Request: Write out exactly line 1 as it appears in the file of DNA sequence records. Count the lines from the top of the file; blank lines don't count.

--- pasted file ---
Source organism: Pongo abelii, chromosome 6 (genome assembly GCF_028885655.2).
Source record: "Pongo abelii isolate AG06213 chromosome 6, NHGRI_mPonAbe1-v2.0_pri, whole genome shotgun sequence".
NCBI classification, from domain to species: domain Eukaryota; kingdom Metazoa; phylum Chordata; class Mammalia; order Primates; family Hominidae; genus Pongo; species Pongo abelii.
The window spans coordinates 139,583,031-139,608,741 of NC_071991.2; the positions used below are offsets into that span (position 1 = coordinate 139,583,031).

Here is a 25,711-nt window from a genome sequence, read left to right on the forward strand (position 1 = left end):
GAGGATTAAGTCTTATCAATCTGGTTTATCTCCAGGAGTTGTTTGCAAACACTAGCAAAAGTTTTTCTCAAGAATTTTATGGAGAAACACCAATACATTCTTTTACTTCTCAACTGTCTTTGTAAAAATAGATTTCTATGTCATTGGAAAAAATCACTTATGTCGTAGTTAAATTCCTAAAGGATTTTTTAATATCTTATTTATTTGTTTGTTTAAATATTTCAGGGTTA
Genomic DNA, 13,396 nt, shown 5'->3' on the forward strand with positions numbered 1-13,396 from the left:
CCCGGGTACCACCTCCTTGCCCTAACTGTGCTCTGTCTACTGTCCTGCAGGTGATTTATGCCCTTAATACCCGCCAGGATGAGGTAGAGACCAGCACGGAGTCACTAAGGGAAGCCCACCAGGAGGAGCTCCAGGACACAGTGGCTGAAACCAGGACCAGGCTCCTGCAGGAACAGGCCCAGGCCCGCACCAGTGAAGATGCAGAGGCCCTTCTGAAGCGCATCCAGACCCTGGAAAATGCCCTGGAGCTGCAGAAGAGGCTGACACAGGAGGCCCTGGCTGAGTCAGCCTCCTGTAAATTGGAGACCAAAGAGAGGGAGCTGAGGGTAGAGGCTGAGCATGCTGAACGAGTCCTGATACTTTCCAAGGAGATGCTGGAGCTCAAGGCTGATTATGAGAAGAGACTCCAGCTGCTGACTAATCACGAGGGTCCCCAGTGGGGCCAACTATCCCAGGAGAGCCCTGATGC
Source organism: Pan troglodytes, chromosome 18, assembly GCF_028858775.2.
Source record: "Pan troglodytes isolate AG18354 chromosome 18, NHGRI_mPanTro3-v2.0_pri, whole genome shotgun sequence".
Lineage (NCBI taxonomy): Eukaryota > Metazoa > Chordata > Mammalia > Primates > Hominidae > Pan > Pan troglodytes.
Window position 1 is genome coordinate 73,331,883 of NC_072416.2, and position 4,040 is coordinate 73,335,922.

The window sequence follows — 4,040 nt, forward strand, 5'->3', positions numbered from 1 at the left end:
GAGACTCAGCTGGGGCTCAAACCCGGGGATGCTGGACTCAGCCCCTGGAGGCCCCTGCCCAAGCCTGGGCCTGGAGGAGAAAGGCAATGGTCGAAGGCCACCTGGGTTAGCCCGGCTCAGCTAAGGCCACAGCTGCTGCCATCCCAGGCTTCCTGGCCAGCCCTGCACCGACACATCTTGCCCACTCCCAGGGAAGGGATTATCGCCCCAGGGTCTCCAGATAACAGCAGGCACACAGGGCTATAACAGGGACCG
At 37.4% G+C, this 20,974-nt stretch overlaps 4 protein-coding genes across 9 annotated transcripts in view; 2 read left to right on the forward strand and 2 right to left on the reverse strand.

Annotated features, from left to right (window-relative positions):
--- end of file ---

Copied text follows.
Source organism: Pongo abelii, chromosome 6 (genome assembly GCF_028885655.2).